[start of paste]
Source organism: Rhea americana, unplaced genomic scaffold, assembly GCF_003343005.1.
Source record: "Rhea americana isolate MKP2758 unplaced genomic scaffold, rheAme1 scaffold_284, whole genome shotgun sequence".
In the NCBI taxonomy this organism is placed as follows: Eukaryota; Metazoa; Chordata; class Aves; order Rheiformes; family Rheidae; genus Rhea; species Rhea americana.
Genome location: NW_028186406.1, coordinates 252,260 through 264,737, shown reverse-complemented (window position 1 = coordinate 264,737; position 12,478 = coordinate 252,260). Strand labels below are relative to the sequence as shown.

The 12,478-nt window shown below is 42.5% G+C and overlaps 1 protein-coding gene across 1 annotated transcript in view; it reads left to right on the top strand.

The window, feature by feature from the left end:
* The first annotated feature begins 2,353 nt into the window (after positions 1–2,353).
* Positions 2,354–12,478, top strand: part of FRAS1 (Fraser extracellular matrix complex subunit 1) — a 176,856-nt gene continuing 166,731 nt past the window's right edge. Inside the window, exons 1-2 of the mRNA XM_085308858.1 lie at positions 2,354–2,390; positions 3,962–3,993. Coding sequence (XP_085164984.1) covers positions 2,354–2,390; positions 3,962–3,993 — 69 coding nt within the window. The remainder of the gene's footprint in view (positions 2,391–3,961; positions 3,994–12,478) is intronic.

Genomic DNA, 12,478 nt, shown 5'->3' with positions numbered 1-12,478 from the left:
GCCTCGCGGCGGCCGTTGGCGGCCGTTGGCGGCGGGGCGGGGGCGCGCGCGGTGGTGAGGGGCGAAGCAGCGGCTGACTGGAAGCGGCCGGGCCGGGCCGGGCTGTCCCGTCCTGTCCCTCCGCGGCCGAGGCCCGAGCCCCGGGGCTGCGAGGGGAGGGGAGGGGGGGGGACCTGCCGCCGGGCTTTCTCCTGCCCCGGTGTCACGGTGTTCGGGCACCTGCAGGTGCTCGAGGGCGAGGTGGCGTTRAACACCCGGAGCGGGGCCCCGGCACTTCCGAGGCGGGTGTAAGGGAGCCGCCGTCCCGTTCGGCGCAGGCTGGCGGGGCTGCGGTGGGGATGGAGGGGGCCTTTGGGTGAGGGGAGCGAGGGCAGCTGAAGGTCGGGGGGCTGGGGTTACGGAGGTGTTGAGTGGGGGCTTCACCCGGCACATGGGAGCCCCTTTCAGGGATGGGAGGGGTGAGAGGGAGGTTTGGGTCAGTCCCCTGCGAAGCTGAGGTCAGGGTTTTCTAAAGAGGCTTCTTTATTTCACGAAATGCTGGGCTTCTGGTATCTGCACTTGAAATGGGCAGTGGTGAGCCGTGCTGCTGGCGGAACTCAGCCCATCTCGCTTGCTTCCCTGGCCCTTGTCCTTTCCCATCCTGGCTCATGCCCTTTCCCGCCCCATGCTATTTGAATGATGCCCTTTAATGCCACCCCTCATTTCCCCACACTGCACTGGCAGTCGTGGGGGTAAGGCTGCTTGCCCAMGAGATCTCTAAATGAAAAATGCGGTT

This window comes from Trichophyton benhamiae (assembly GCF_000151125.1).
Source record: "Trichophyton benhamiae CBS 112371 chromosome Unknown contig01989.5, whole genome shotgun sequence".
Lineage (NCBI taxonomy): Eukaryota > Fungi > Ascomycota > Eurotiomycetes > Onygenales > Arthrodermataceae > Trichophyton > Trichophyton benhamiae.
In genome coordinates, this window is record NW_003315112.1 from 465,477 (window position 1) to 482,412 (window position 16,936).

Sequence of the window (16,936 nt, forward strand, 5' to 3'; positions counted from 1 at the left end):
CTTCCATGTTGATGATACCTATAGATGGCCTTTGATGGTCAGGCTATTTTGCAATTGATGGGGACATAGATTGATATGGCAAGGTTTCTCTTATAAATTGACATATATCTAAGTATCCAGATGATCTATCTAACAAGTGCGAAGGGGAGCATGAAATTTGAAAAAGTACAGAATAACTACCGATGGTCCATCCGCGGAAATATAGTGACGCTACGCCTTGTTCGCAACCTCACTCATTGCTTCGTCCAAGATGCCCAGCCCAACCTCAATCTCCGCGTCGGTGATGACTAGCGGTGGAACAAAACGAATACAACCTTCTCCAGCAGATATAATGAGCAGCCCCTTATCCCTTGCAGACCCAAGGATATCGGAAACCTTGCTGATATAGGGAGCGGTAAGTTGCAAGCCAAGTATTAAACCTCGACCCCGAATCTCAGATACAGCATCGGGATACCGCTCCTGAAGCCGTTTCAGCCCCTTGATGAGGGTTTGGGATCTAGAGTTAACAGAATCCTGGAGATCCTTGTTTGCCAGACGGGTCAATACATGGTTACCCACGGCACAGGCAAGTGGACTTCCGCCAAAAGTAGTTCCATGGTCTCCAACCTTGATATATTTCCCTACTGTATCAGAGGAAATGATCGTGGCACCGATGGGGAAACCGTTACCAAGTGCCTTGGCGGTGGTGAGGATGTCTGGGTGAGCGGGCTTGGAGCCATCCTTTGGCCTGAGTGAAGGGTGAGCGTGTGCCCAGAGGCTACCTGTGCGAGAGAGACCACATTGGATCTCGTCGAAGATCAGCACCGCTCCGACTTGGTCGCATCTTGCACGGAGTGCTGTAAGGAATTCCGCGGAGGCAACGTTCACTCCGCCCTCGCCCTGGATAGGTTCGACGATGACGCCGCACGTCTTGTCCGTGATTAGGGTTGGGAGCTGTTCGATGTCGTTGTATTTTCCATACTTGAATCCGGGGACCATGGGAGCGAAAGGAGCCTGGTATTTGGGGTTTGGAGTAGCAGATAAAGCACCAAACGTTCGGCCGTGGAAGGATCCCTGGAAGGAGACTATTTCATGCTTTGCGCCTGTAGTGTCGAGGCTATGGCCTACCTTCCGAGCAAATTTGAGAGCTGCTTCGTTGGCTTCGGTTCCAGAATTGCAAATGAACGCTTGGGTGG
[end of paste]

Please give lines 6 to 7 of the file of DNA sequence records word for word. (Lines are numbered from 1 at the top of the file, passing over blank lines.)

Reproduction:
The window, feature by feature from the left end:
* The first annotated feature begins 2,353 nt into the window (after positions 1–2,353).